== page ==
Secretary of State Brian Kemp might have earned a spot in the Republican runoff for governor without any of his attention-grabbing ads. After all, he had high name recognition, solid fundraising and a relentless attempt to out-conservative rivals.
But a pair of provocative spots – and the roughly $1 million his campaign put behind them – appeared to help fuel his rise past former state Sen. Hunter Hill to a spot in a July 24 runoff against Lt. Gov. Casey Cagle.
One featured him cleaning a shotgun next to “Jake,” a young suitor of his daughter who nervously shifted in his seat. The other featured explosions, guns, a chainsaw – and a boast that he has a big pickup truck “just in case I need to round up criminal illegals and take 'em home myself.”
He also had some help from Cagle, who decided in the late stages of the race he’d rather face Kemp than Hill – and focused his campaign’s machinery on attacking Hill’s record.
There were shadowy campaign mailers labeling Hill a “convenient conservative” that came of uncertain origin, but that Cagle soon echoed in campaign trail rhetoric. And Cagle seemed to catch Hill off-guard with direct attacks at debates about his plan to eliminate the state income tax.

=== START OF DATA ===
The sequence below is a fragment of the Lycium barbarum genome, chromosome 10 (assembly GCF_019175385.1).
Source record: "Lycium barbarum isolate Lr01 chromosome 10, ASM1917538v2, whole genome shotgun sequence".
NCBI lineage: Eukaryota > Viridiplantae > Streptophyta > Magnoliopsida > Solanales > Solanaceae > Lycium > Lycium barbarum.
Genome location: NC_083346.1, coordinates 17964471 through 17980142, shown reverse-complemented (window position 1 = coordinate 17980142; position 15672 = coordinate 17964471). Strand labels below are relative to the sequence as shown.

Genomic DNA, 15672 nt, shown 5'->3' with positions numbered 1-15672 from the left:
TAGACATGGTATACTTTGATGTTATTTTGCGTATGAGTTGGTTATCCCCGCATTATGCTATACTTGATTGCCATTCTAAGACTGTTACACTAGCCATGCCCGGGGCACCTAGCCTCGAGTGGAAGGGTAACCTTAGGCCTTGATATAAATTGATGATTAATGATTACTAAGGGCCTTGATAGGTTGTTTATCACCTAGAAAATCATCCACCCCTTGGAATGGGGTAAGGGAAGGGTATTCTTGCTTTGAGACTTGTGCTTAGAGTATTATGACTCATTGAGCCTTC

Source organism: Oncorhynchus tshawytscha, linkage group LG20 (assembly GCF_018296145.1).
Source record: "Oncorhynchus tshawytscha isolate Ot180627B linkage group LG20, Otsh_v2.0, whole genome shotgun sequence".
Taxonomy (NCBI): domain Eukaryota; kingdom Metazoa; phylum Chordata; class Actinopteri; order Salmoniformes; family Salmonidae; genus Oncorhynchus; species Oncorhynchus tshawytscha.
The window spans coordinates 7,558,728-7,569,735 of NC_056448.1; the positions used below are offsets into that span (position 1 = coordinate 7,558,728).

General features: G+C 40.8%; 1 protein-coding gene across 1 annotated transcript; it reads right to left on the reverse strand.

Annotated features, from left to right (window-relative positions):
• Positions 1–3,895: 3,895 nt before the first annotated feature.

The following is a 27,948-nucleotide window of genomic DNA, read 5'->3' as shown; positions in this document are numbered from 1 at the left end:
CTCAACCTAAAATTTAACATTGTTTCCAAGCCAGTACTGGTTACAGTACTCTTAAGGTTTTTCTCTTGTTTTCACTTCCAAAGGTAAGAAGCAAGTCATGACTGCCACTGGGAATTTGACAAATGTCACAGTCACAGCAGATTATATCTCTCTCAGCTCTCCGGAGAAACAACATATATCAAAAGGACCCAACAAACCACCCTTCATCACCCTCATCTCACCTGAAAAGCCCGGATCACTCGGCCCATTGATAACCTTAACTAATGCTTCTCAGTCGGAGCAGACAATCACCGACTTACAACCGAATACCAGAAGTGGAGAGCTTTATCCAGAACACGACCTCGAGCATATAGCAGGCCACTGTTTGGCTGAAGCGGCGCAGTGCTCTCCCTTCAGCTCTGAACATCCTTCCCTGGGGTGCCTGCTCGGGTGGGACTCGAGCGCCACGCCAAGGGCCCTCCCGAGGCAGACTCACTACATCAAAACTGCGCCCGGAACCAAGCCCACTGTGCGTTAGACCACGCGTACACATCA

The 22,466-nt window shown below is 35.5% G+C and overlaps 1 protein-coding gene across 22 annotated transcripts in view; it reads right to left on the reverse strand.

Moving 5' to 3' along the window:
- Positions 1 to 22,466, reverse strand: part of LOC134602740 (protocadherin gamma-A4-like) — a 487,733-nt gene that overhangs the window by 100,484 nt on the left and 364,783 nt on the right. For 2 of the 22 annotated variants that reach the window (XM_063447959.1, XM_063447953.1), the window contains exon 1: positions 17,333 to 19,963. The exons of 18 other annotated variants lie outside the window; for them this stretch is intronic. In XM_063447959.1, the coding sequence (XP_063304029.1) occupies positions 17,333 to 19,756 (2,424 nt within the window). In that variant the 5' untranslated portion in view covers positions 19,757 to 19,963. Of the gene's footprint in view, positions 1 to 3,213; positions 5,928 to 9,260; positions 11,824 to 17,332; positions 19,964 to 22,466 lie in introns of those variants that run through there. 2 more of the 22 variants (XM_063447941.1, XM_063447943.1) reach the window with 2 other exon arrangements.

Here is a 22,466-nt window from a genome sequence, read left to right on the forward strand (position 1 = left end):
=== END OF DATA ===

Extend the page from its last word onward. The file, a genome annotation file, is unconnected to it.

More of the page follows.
Kemp, meanwhile, often sported a wide grin as the two traded barbs around him. But his world is about to heat up.
Cagle’s campaign figures he matches up more favorably against Kemp, who also has a long record in statewide office and a somewhat similar base of support. Neither can effectively claim to be a political outsider, unlike Hill – a military veteran who stepped down from the state Senate to wage his campaign.
Expect Kemp to paint Cagle as a squishy conservative beholden to “special interests.” That was his pitch on Tuesday night at his campaign party in an Athens hotel, when he said lobbyists showered him with millions of dollars.
“And still, the vast majorities of hardworking Georgians rejected Casey Cagle tonight and those who own him. Folks, he’s not a leader, he’s a puppet. And yeah, I just said that,” said Kemp. “He is not fighting for us, but he’s fighting for those that have the deep pockets and whose interests are not ours.”
Cagle had a more positive message on Tuesday, and he didn’t overtly attack Kemp. But he’s likely to frame Kemp as an incompetent manager who oversaw embarrassing data breaches and disclosures that tarred the secretary of state’s office.
Get ready for a long nine weeks.